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RE: wood frame bldg deformation and windows

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Unfair?  Sorry but the guy in the high rise paid a $1000 /sqft for his house
not a $100 /sqft.  He should get a better house.  Life IS unfair.  The more
complex you make the home building process the more the house costs.  Come
out to California where things are at the beyond extreme.  I was on a job
site a few weeks ago where there were containment structures under the
out-houses.  A poor person can't even afford a house here.  The middle class
drive a hour just to get home every night.  Now that is unfair, not the fact
that a window might crack in a design wind storm.

As an engineer I must protest that many of you are getting way carried away.
Our job is design reasonably safe yet economical structures not perfectly
safe and unaffordable ones.

George Richards, P. E.

-----Original Message-----
From: Dick Sunshine, P.E. [mailto:concretefishes(--nospam--at)hotmail.com]
Sent: Tuesday, January 08, 2002 4:13 PM
To: seaint(--nospam--at)seaint.org
Subject: RE: wood frame bldg deformation and windows


Regis,

     This is an important issue you have raised, perhaps more so than you
know.  Did you ever think how much worse this problem would be in a building

with aluminum framed windows, or perhaps wood framed windows?  By stating
your question in terms of flexible vinyl, you are perhaps being too
generous.  In some cases, the window glass itself is mounted in the frame
with rubber seals.  These seals no doubt have some "give" to them and would
tolerate some differential movement without breaking the glass, but I doubt
this has ever been quantified.  I would be particularly concerned in a long
wall with little or no plywood shear paneling and a relatively larger window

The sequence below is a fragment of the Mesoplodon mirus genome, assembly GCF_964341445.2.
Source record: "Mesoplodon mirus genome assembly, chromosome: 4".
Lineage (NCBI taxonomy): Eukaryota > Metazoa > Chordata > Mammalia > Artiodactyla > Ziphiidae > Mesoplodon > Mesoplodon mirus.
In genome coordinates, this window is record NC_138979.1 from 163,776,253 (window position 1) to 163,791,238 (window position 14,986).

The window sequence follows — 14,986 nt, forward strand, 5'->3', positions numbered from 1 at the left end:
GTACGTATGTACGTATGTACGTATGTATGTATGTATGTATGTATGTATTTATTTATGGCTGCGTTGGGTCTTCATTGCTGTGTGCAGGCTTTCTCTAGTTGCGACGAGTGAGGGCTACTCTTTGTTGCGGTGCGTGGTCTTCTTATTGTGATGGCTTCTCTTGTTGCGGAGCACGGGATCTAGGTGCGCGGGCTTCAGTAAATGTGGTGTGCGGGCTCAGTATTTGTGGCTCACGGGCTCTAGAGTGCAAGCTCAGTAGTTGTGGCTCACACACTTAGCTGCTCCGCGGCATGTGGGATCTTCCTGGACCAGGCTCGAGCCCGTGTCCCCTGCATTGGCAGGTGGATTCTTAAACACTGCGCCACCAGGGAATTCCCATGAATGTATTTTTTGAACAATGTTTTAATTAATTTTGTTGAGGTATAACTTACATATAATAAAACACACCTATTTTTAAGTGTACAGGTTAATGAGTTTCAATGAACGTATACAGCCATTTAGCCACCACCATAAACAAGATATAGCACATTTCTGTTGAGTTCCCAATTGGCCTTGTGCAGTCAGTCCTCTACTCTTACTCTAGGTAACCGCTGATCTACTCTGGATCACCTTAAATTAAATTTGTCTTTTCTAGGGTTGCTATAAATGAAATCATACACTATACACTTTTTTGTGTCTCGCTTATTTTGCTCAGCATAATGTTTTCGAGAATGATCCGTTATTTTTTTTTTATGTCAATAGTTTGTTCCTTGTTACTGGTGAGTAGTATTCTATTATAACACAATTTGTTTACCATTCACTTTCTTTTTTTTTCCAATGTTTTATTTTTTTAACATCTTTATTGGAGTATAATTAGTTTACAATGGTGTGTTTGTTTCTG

opening.  I can well imagine that the window frame would actually be the
stiffest section of this wall, and would actually *attract* the shear load
to itself, assuming proper gapping was not provided.  Not a happy thought,
eh?  I doubt the window was designed to serve as a shear panel.  I'd sure
like to see the permit calculation for that one!
     What is particularly disturbing to me is the manner in which the window

issue is handled.  For a high rise, the sort of building that an upper class

person might live in, elaborate drift criteria are established for window
systems.  These window systems are carefully designed, and sometimes are
sent in for permit review.  On smaller buildings, the ones that you have
alluded to, where our nation's poor are most likely to live, there is rarely

any attempt made to address this issue.  I have never, I repeat *never*,
been asked by the window "designer" on such projects to contribute anything
for the drift criteria or permit review of these systems.  How unfair is
that, my fried?
     Perhaps someone with more experience with the IRC and other
prescriptive residential codes might be able to shed more light on this
problem.

Dick Sunshine, P.E.
Sunshine, Polk & Associates


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